“Right now, we see only about 50 percent of the people who are at risk of carrying these genes and are at risk for hereditary breast and ovarian cancer syndrome,” Katapodi added. “We need to support these families and know more about the decision-making processes that leads to genetic testing. Not only is it difficult for a woman diagnosed with hereditary cancer to talk about it, but you also need to think about the shock for a family member of hearing that they might be at extremely high risk for cancer, too. Where this kind of cancer is concerned, your patient is the whole family.”
 
Laurel Northouse, R.N., Ph.D., F.A.A.N., theMary Lou Willard French Professor of Nursing at the University of Michigan School of Nursing, and Sofia Merajver, M.D., Ph.D., Professor of Internal Medicine at the University of Michigan School of Medicine and Director of the Breast and Ovarian Cancer Risk Evaluation Program, Co-Director of the Breast Cancer Research Program and Director of the University of Michigan Center for Global Health, will serve as Katapodi’s mentors.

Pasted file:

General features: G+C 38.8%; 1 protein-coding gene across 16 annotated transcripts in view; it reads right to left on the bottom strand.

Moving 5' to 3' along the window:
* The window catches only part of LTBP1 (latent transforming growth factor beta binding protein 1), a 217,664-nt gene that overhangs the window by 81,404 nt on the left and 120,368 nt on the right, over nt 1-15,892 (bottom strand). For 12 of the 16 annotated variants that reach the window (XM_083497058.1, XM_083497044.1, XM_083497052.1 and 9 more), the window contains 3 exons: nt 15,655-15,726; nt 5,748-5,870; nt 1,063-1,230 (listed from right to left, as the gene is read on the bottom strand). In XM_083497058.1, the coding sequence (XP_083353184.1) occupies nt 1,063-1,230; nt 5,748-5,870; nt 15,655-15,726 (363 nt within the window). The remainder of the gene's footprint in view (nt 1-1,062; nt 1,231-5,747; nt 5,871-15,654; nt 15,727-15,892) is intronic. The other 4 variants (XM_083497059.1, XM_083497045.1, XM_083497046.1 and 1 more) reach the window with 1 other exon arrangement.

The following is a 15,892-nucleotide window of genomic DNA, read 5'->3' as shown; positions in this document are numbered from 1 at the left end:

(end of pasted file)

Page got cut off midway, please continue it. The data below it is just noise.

“Dr. Katapodi’s work could make an enormous difference in our ability to help people assess their risk for breast and ovarian cancer which, in turn, may lead to ways to better treat and prevent the diseases,” Northouse said. “What we learn may also be something we can apply to informing family members about other diseases with genetic components.”